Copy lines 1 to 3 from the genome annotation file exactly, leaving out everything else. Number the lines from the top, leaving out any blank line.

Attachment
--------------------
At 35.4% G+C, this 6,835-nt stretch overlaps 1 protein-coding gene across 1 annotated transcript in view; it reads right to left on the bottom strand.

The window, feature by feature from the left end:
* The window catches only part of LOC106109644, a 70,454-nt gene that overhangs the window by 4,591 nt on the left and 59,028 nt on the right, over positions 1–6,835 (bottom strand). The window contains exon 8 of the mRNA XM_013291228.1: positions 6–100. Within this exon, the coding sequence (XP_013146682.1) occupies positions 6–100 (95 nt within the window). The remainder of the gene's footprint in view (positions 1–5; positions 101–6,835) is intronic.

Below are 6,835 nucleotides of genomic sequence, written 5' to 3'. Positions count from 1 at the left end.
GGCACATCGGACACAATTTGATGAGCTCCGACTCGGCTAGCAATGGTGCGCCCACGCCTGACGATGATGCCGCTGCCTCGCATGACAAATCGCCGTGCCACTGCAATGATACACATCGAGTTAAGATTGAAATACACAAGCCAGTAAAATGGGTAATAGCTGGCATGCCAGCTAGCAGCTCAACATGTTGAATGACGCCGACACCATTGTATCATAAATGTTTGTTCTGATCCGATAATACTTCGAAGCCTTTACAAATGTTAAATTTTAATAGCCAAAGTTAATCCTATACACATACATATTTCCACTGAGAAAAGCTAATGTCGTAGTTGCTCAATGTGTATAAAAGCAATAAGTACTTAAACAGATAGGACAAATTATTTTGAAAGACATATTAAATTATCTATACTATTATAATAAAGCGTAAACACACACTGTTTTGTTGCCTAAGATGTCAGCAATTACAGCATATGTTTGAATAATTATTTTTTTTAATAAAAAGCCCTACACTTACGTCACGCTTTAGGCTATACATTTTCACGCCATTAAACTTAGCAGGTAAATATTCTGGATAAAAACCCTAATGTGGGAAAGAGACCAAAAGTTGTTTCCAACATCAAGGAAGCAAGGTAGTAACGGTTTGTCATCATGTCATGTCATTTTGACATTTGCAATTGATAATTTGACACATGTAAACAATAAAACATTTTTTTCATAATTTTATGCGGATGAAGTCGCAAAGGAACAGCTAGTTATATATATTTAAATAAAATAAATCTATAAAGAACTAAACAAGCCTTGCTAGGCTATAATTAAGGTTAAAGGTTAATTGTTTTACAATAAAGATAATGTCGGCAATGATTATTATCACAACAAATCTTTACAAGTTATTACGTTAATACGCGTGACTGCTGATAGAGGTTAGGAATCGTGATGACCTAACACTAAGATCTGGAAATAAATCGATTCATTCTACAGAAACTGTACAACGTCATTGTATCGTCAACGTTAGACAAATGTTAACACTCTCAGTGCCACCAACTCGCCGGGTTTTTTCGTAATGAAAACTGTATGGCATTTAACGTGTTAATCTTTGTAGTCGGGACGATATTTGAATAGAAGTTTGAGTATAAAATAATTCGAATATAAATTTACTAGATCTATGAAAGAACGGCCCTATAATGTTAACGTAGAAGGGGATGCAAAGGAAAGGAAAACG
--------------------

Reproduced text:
At 35.4% G+C, this 6,835-nt stretch overlaps 1 protein-coding gene across 1 annotated transcript in view; it reads right to left on the bottom strand.

The window, feature by feature from the left end:
* The window catches only part of LOC106109644, a 70,454-nt gene that overhangs the window by 4,591 nt on the left and 59,028 nt on the right, over positions 1–6,835 (bottom strand). The window contains exon 8 of the mRNA XM_013291228.1: positions 6–100. Within this exon, the coding sequence (XP_013146682.1) occupies positions 6–100 (95 nt within the window). The remainder of the gene's footprint in view (positions 1–5; positions 101–6,835) is intronic.